What Would a Joe Biden Fracking Ban Look Like? Part Seven: Rising Greenhouse Gas Emissions
During the Democrat debate between Vermont Senator Bernie Sanders and former Vice-President Joe Biden on Sunday, March 15, 2020, Vice-President Biden stated that he would allow “no new fracking” as a means of reducing greenhouse gas emissions. However, banning fracking would cause greenhouse gas emissions from Minnesota power plants to increase by approximately 25 percent above estimated 2019 levels.
Greenhouse gas emissions would increase because a fracking ban would triple the cost of generating electricity with natural gas, making it impossibly expensive to use. As a result, Minnesota utilities would likely return to burning more coal to generate electricity, which emits more carbon dioxide than natural gas.
This article is the seventh in a series.
Expensive Gas Means Rising Carbon Dioxide Emissions
Burning coal for electricity generation emits about twice as much carbon dioxide as burning natural gas, as you can see in the graph below. As we discussed last week, a fracking ban would make it impossibly expensive to generate electricity with natural gas, which would incentivize utilities to switch back to burning coal instead of natural gas, causing carbon dioxide emissions to rise.
The graph below shows electricity generation from different types of power plants from 2005 through 2019 in the solid lines, and it shows Minnesota carbon dioxide emissions in the green dashed line. It also shows how emissions would increase if it became too expensive to generate electricity using natural gas, and utilities switched back to burning coal. Under this scenario, emissions would increase by 25 percent above 2019 levels.
Some renewable energy advocates may take issue with this analysis because it assumes coal will replace natural gas generation, but Minnesota’s wind fleet generated less electricity in 2019 than it did in 2017 despite the fact that there are more turbines in operation today than there were in 2017. Because wind and solar are dependent upon the weather, there is no guarantee that these energy sources will be able to provide electricity when it is needed in the absence of natural gas. As a result, it makes more sense to assume coal will fill in the gaps left by natural gas.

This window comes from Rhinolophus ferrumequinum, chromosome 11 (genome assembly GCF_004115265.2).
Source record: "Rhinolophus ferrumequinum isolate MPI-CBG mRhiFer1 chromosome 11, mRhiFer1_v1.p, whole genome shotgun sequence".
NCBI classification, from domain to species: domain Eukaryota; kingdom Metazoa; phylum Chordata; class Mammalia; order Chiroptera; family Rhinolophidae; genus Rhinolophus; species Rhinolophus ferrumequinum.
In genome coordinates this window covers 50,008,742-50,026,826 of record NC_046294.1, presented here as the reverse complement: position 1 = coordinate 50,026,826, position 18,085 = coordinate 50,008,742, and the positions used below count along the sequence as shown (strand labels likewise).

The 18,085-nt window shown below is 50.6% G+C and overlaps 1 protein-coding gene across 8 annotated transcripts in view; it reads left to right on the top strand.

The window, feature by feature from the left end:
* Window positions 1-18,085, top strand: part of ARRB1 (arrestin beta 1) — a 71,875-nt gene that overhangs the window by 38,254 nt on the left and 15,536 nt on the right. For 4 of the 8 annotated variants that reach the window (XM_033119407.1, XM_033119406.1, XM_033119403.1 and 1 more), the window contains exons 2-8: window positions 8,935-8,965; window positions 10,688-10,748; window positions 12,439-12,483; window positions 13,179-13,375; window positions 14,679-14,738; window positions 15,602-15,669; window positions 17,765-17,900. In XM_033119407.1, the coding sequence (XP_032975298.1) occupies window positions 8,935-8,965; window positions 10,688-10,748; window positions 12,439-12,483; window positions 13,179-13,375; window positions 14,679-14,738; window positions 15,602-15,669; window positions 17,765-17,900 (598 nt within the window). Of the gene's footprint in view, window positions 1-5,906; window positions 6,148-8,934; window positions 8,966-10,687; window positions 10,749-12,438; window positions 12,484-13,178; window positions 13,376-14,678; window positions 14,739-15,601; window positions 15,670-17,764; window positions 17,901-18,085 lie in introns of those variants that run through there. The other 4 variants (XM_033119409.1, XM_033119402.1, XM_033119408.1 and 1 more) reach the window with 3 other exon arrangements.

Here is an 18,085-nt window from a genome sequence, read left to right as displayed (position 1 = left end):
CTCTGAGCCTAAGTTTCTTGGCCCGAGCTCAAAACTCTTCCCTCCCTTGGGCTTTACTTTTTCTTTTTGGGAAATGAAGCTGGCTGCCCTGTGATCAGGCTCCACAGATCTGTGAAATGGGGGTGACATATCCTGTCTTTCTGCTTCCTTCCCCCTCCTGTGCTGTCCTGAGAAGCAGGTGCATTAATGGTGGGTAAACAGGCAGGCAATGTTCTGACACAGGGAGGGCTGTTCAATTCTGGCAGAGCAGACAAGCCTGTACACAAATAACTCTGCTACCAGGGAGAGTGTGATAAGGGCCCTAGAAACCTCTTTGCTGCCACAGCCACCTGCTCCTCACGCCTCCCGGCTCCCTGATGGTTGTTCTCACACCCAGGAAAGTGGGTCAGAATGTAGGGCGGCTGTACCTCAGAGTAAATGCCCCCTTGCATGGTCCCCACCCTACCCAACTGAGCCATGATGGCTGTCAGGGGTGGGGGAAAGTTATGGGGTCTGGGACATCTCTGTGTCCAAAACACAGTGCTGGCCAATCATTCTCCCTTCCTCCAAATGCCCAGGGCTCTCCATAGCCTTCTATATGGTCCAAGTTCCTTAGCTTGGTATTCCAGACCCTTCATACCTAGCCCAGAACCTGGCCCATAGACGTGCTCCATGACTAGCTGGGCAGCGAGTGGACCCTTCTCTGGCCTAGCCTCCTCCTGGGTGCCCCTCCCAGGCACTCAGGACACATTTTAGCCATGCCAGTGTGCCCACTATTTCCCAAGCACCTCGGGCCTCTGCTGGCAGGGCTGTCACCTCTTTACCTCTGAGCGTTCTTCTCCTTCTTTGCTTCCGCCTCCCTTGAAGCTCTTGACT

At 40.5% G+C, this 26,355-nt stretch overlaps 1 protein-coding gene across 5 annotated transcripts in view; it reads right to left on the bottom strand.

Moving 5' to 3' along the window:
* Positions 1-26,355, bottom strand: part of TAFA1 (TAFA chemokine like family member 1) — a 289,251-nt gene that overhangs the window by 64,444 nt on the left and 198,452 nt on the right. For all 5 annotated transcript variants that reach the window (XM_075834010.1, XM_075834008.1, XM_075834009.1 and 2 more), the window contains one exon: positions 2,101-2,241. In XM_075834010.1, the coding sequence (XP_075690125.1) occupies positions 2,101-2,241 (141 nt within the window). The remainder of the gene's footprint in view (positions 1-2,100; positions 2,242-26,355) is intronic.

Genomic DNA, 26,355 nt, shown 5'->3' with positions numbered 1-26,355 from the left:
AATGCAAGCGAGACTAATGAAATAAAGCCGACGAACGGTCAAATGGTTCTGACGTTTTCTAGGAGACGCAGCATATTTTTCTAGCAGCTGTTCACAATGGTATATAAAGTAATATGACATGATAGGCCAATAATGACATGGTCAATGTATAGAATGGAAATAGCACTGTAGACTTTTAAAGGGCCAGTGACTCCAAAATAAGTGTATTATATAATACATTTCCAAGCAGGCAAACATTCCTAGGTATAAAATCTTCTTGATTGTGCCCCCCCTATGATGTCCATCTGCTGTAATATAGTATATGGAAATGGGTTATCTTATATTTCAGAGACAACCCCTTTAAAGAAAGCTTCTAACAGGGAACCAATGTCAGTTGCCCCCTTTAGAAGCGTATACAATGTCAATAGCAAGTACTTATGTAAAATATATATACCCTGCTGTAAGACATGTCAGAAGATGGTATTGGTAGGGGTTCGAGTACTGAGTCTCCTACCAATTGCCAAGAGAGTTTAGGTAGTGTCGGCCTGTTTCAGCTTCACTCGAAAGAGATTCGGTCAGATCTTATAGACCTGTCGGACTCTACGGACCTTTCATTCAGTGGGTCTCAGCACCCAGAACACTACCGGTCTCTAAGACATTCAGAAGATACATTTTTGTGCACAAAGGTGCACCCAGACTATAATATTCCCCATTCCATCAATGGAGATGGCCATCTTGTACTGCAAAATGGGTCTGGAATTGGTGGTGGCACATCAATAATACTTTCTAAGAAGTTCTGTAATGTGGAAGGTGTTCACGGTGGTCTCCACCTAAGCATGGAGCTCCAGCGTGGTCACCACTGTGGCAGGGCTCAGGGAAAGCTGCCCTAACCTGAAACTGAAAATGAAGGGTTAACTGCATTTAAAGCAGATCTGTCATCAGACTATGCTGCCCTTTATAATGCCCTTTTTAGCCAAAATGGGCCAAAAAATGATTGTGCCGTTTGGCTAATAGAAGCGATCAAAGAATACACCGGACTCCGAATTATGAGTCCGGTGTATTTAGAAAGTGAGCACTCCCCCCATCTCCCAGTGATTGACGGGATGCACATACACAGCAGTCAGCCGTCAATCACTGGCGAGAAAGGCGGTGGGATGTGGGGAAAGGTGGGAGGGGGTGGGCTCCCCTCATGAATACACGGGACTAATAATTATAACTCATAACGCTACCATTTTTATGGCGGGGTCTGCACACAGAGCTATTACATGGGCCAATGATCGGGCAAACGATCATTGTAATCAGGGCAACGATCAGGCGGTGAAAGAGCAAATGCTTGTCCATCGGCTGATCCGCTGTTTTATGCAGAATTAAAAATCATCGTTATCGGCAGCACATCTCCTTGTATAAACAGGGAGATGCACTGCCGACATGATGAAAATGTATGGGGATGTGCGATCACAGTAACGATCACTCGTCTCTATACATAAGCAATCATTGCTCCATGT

A fracking ban would cause greenhouse gas emissions in Minnesota to rise by making it too expensive to use natural gas for electricity generation. Rising prices would cause utilities to burn more coal, which emits twice as much carbon dioxide as natural gas per unit of electricity generated. Wind and solar cannot reliably replace this gas-fired generation because they are dependent on the weather, and wind turbines are incapable of working when the temperature is -22 degrees F, as we learned during the polar vortex of 2019.
Amazingly, some renewable energy special interest groups, who claim that climate change is an “existential threat,” oppose new natural gas plants because they will use “fracked gas.” However, without natural gas, it isn’t possible to retire our coal plants long before the end of their useful lifetimes, which is something they also want to do. Given the contradictions of these two positions, and their opposition to lifting Minnesota’s ban on new nuclear power plants, it is impossible to take these special interest groups seriously.
The next installment in this series will look at what would happen to the cost of electricity for Xcel Energy’s customers if they enact their “preferred plan,” which would close down their coal plants before the end of their useful lifespan and a fracking ban is enacted.